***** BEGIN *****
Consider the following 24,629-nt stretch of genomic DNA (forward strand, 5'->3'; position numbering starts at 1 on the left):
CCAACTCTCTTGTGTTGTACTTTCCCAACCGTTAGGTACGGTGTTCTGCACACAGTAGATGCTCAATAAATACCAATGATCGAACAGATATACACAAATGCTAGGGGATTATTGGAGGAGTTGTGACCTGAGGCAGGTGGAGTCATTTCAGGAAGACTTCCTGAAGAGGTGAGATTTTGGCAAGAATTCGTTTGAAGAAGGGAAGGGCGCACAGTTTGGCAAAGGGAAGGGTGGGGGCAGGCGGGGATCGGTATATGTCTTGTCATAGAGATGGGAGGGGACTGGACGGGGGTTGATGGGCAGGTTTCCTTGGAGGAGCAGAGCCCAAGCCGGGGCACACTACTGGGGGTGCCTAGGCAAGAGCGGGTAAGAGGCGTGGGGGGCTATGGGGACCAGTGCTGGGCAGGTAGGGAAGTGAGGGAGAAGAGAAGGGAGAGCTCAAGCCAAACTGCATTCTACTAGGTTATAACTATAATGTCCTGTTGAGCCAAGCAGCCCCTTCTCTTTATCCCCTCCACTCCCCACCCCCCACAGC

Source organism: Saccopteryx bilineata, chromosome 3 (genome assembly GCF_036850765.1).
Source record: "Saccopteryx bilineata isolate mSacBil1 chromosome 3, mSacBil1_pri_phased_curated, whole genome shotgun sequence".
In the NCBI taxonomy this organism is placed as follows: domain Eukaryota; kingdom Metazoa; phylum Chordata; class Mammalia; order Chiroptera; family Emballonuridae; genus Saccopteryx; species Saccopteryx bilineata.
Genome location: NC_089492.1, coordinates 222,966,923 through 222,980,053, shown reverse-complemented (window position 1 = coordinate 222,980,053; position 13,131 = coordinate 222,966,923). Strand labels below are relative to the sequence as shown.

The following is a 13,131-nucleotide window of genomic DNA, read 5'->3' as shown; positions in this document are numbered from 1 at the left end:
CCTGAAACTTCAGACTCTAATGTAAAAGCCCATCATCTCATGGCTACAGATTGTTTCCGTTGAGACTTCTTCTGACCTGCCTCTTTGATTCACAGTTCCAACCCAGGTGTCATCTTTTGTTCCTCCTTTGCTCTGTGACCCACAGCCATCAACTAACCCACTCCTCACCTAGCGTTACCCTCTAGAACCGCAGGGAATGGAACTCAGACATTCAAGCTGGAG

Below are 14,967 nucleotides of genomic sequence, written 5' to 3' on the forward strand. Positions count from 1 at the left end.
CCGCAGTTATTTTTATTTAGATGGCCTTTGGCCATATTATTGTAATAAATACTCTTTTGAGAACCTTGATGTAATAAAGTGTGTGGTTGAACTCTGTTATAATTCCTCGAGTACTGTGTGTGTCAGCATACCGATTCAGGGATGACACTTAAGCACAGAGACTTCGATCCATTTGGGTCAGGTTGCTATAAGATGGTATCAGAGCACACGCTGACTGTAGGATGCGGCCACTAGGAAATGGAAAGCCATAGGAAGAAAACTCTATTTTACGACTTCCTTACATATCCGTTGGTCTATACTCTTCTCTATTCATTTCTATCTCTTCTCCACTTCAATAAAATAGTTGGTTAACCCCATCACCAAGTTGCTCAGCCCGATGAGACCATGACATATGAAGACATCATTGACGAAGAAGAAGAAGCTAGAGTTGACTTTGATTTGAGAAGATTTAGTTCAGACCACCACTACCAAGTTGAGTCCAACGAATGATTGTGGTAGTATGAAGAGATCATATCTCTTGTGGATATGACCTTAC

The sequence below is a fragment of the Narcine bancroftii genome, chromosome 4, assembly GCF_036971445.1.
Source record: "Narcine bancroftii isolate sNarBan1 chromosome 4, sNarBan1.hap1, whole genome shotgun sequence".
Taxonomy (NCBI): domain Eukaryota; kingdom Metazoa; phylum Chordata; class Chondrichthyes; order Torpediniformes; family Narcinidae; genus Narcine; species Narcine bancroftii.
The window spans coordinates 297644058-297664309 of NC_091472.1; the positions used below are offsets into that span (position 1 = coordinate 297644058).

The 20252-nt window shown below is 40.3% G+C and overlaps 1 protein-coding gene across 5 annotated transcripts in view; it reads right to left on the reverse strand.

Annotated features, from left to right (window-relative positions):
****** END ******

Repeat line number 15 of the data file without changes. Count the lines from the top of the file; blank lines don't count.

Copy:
The 20252-nt window shown below is 40.3% G+C and overlaps 1 protein-coding gene across 5 annotated transcripts in view; it reads right to left on the reverse strand.